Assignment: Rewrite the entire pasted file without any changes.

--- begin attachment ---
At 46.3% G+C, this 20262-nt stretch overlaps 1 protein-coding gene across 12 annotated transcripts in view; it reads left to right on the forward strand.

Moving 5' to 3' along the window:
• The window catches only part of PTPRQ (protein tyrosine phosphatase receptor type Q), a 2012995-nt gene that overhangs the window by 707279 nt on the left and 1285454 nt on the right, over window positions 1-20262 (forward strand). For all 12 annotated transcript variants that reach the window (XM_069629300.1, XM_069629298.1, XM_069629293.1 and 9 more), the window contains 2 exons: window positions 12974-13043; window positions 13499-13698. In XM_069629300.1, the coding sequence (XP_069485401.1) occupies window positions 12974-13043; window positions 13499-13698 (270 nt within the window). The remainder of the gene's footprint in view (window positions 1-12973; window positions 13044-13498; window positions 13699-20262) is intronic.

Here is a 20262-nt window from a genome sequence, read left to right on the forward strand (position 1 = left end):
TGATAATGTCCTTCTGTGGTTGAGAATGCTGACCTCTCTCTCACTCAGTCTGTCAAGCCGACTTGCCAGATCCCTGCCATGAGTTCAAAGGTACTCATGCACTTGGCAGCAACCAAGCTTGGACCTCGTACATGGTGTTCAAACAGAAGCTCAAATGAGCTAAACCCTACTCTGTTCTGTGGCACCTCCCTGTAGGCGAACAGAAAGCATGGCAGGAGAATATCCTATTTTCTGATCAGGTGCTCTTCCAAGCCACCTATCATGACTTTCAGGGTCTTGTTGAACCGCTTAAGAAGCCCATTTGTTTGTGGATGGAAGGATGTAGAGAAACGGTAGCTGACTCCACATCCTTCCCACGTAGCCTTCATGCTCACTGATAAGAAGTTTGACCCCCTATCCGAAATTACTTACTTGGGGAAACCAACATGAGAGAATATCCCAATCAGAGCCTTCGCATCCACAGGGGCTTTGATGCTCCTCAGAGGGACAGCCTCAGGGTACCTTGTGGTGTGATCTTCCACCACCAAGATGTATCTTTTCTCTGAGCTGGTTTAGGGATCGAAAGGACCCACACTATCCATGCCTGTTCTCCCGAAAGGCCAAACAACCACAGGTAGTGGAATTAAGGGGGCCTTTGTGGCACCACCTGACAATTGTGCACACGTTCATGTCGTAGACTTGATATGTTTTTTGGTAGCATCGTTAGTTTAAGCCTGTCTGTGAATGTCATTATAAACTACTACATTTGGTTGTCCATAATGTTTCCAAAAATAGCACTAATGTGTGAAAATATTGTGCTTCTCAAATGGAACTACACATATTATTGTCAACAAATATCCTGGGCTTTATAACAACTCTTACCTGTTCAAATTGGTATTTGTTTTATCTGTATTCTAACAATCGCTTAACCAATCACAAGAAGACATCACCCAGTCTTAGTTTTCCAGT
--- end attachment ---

At 46.3% G+C, this 20262-nt stretch overlaps 1 protein-coding gene across 12 annotated transcripts in view; it reads left to right on the forward strand.

Moving 5' to 3' along the window:
• The window catches only part of PTPRQ (protein tyrosine phosphatase receptor type Q), a 2012995-nt gene that overhangs the window by 707279 nt on the left and 1285454 nt on the right, over window positions 1-20262 (forward strand). For all 12 annotated transcript variants that reach the window (XM_069629300.1, XM_069629298.1, XM_069629293.1 and 9 more), the window contains 2 exons: window positions 12974-13043; window positions 13499-13698. In XM_069629300.1, the coding sequence (XP_069485401.1) occupies window positions 12974-13043; window positions 13499-13698 (270 nt within the window). The remainder of the gene's footprint in view (window positions 1-12973; window positions 13044-13498; window positions 13699-20262) is intronic.

Here is a 20262-nt window from a genome sequence, read left to right on the forward strand (position 1 = left end):
TGATAATGTCCTTCTGTGGTTGAGAATGCTGACCTCTCTCTCACTCAGTCTGTCAAGCCGACTTGCCAGATCCCTGCCATGAGTTCAAAGGTACTCATGCACTTGGCAGCAACCAAGCTTGGACCTCGTACATGGTGTTCAAACAGAAGCTCAAATGAGCTAAACCCTACTCTGTTCTGTGGCACCTCCCTGTAGGCGAACAGAAAGCATGGCAGGAGAATATCCTATTTTCTGATCAGGTGCTCTTCCAAGCCACCTATCATGACTTTCAGGGTCTTGTTGAACCGCTTAAGAAGCCCATTTGTTTGTGGATGGAAGGATGTAGAGAAACGGTAGCTGACTCCACATCCTTCCCACGTAGCCTTCATGCTCACTGATAAGAAGTTTGACCCCCTATCCGAAATTACTTACTTGGGGAAACCAACATGAGAGAATATCCCAATCAGAGCCTTCGCATCCACAGGGGCTTTGATGCTCCTCAGAGGGACAGCCTCAGGGTACCTTGTGGTGTGATCTTCCACCACCAAGATGTATCTTTTCTCTGAGCTGGTTTAGGGATCGAAAGGACCCACACTATCCATGCCTGTTCTCCCGAAAGGCCAAACAACCACAGGTAGTGGAATTAAGGGGGCCTTTGTGGCACCACCTGACAATTGTGCACACGTTCATGTCGTAGACTTGATATGTTTTTTGGTAGCATCGTTAGTTTAAGCCTGTCTGTGAATGTCATTATAAACTACTACATTTGGTTGTCCATAATGTTTCCAAAAATAGCACTAATGTGTGAAAATATTGTGCTTCTCAAATGGAACTACACATATTATTGTCAACAAATATCCTGGGCTTTATAACAACTCTTACCTGTTCAAATTGGTATTTGTTTTATCTGTATTCTAACAATCGCTTAACCAATCACAAGAAGACATCACCCAGTCTTAGTTTTCCAGT